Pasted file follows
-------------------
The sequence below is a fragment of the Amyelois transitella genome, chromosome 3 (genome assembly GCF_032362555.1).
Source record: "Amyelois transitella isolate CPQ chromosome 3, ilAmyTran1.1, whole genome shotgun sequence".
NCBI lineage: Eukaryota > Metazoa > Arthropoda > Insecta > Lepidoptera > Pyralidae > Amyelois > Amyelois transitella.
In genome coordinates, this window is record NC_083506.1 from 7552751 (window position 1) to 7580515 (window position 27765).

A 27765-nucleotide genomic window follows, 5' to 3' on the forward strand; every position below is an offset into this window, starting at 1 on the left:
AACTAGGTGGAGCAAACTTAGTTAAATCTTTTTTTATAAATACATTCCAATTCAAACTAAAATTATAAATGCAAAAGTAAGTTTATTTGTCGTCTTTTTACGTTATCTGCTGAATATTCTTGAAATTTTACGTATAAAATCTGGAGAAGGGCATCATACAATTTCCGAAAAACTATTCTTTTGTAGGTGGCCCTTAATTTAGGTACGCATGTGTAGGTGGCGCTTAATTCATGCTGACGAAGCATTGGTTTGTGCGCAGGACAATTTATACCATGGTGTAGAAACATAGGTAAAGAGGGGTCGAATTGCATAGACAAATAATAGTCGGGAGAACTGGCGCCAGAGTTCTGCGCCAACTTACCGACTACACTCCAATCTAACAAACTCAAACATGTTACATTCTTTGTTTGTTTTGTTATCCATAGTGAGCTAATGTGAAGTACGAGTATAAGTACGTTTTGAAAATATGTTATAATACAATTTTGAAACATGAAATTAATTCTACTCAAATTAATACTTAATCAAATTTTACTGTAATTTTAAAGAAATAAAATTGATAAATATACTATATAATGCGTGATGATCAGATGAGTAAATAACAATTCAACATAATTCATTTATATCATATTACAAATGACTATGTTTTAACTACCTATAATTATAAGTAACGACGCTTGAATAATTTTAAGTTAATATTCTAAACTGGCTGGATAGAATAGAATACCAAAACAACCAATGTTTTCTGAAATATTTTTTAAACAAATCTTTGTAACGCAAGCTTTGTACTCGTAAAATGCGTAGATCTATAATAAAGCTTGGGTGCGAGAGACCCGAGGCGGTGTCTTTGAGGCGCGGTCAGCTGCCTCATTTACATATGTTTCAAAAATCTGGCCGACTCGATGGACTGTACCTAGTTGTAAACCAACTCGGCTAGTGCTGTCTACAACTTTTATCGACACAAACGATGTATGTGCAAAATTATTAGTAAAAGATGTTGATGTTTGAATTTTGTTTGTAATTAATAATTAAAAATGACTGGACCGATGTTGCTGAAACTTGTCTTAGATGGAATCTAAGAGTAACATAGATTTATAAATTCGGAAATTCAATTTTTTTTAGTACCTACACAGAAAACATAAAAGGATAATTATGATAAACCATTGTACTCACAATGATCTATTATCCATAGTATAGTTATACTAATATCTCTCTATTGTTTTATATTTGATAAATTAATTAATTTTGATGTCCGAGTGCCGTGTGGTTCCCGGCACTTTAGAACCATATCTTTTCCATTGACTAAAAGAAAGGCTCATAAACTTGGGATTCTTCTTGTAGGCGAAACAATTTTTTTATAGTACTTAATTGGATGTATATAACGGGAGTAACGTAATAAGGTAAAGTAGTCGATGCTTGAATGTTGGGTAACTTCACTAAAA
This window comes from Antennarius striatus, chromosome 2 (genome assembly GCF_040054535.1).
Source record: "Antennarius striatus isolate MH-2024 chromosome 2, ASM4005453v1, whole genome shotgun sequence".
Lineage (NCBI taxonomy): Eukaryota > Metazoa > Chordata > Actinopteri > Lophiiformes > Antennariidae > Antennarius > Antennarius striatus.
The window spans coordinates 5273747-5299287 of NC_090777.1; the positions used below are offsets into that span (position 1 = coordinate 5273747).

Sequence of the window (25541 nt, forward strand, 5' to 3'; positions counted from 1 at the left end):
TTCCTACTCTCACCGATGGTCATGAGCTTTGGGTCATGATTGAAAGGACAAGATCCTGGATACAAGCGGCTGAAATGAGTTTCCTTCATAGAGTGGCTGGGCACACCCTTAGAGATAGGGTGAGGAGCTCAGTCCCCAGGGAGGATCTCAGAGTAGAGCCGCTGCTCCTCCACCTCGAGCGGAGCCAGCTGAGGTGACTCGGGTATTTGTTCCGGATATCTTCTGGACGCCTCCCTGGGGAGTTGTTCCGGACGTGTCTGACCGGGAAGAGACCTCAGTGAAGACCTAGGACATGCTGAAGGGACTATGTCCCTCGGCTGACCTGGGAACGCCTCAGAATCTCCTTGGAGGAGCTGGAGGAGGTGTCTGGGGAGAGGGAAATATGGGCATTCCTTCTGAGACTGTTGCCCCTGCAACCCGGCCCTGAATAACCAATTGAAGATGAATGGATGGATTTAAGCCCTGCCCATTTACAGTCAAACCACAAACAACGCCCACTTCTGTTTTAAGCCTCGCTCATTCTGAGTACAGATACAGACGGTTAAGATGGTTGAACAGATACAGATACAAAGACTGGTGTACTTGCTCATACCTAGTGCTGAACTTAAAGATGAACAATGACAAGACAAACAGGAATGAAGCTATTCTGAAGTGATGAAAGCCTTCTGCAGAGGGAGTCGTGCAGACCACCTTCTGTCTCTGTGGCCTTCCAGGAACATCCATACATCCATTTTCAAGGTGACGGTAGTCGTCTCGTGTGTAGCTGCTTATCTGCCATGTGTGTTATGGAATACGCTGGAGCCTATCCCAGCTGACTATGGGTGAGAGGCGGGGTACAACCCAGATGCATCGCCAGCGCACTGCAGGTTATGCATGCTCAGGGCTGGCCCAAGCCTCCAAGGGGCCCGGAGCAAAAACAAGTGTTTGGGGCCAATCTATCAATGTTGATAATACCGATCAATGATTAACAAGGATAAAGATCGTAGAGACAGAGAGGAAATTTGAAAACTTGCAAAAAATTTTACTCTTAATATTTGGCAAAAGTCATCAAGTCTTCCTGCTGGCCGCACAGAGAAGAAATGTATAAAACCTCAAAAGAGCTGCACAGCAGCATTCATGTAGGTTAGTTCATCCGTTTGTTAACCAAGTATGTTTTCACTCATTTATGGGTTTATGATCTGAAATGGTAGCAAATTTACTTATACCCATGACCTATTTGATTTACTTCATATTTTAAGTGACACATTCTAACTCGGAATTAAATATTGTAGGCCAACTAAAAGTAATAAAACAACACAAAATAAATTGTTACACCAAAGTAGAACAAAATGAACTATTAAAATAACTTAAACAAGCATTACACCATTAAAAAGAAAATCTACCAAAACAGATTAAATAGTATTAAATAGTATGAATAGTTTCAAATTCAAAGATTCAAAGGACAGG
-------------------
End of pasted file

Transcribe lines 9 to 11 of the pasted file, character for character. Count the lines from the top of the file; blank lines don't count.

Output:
Lineage (NCBI taxonomy): Eukaryota > Metazoa > Chordata > Actinopteri > Lophiiformes > Antennariidae > Antennarius > Antennarius striatus.
The window spans coordinates 5273747-5299287 of NC_090777.1; the positions used below are offsets into that span (position 1 = coordinate 5273747).

Sequence of the window (25541 nt, forward strand, 5' to 3'; positions counted from 1 at the left end):